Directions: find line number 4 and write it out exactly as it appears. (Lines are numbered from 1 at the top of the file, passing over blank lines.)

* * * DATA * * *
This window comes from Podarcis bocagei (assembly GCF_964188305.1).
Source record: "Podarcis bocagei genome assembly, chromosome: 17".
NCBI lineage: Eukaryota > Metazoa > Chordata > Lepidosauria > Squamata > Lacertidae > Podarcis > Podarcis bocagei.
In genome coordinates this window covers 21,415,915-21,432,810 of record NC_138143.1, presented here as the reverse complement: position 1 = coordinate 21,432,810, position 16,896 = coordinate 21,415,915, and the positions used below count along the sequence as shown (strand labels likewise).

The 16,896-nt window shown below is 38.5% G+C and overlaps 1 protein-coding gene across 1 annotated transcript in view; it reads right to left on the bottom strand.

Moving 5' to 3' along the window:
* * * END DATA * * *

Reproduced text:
In genome coordinates this window covers 21,415,915-21,432,810 of record NC_138143.1, presented here as the reverse complement: position 1 = coordinate 21,432,810, position 16,896 = coordinate 21,415,915, and the positions used below count along the sequence as shown (strand labels likewise).